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Showing posts from 2004

Thank You for a Strong Year

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The image above comes from my Sitemeter blog statistics page. I'd like to thank all of my readers for making the TaoSecurity Blog part of their Internet experience. We've had about 337 posts this year, on a range of subjects. Our two year anniversary will happen January 8th. I'd also like to thank those of you who have been reading my Amazon.com book reviews and voting them "useful." I receive no monetary compensation for any book reviews done at Amazon.com or here, but I do like seeing positive feedback on my reviews. I hope to keep blogging and reviewing as I begin work on my next book , tentatively titled Extrusion Detection: Network Security Monitoring for Internal Intrusions . I'll post information on Extrusion Detection once I have an ISBN, but I expect it to hit bookshelves in the fall. My collaboration with Keith Jones and Curtis Rose called Real Digital Forensics should appear on bookshelves in the summer. 2004 has been a great year, es

Review of Building Firewalls with OpenBSD and PF Posted

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Amazon.com just posted my five star review of Building Firewalls with OpenBSD and PF . From the review: I was an early buyer of the first edition of 'Building Firewalls with OpenBSD and PF' (BFWOAP), but I am confident my opinion applies to the second edition as well. BFWOAP is the perfect book for anyone looking to build an firewall with Pf. Since Pf is now part of FreeBSD , NetBSD , and DragonFly BSD , this book will be helpful to anyone looking to use Pf on those platforms... The author's blog indicates he is working on a new firewall book that expands beyond OpenBSD and Pf. I hope he is working with an established publisher to ensure his next book has a wider audience."

Today's ISC Handler's Diary Is Partially Right, and Then Completely Wrong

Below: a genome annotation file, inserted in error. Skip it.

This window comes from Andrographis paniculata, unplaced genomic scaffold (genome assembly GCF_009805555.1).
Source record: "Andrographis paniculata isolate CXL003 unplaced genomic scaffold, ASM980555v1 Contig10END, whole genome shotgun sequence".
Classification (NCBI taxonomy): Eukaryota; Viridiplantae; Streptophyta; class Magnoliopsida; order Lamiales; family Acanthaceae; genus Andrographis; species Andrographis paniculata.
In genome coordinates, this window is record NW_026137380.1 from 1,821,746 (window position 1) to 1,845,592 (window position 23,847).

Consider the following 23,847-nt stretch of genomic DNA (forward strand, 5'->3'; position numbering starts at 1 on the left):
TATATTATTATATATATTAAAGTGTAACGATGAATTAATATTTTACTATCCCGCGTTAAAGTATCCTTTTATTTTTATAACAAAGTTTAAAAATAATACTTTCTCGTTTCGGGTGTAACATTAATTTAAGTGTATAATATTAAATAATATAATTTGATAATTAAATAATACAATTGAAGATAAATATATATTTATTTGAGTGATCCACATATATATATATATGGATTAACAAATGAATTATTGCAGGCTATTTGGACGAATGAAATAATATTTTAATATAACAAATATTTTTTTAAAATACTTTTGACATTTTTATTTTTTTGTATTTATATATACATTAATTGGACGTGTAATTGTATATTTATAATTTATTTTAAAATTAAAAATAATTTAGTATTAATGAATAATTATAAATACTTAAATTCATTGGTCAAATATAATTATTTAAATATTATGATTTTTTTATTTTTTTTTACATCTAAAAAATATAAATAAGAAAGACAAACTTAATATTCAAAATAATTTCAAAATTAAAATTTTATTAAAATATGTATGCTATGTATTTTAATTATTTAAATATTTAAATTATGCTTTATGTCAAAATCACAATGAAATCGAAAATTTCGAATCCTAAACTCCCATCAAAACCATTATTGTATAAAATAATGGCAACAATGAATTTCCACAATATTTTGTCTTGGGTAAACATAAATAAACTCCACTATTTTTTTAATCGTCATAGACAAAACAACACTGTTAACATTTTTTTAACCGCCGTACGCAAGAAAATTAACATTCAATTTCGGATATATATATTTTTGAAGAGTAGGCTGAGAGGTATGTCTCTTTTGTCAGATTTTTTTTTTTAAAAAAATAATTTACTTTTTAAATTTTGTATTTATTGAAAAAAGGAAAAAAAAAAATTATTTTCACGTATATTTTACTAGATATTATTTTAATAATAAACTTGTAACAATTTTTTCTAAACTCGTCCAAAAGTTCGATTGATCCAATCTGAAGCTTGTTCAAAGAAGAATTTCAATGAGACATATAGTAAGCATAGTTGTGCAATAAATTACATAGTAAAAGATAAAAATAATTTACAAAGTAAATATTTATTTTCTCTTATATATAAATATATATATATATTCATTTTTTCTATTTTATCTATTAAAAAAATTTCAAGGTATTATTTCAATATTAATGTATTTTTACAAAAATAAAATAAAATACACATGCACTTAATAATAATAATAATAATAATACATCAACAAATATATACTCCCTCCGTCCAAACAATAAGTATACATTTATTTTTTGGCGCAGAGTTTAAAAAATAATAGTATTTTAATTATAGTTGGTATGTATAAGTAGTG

I read the following in today's Internet Storm Center Handler's Diary : "Pay attention, you’re about to read something vitally important: COMPUTERS ARE NOT APPLIANCES. THEY ARE TOOLS. Tools require that their user be skilled. Tools require education and training to use. Tools require a level of involvement beyond that of an appliance because 'tool use' carries with it an inherent danger... [O]ver the past decade, the computer industry has deliberately ignored the nature of its product. It has attempted to grind off the sharp edges, to put padding on the corners, and to make a 'consumer safe' appliance from these inherently dangerous tools. The current state of security on the Internet is simply reaping the seeds we have sown... We don’t allow untrained and inexperienced drivers onto our streets, but any yokel with $9.95 a month can get on the Internet... The time has come for change. Users cannot continue to proxy the responsibility for their security

Review of The Unabridged Pentium 4 Posted

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Amazon.com just published my four star review of The Unabridged Pentium 4 : IA32 Processor Genealogy . From the review: "Page 1 of 'The Unabridged Pentium 4' (TUP4) claims 'there is real value in understanding how the architecture has grown over the years,' where the 'architecture' is the IA-32 register set, instruction set, and software exceptions. If you accept this premise, you will find TUP4 to be a valuable book. If you are looking for detail on the lowest-level of programming on IA-32, you should download Intel's free IA-32 Intel Architecture Software Developer's Manual . Readers looking for information on IA-32 architecture can first turn to three free books Intel provides in .pdf format: Volume 1: Basic Architecture (448 pp); Volumes 2A (580 pp) & 2B (416 pp): Instruction Set Reference; and Volume 3: System Programming Guide (838 pp), for a total of 2282 pp. Volume 1 describes the basic architecture and programming environment of an I

UNIX History in Detail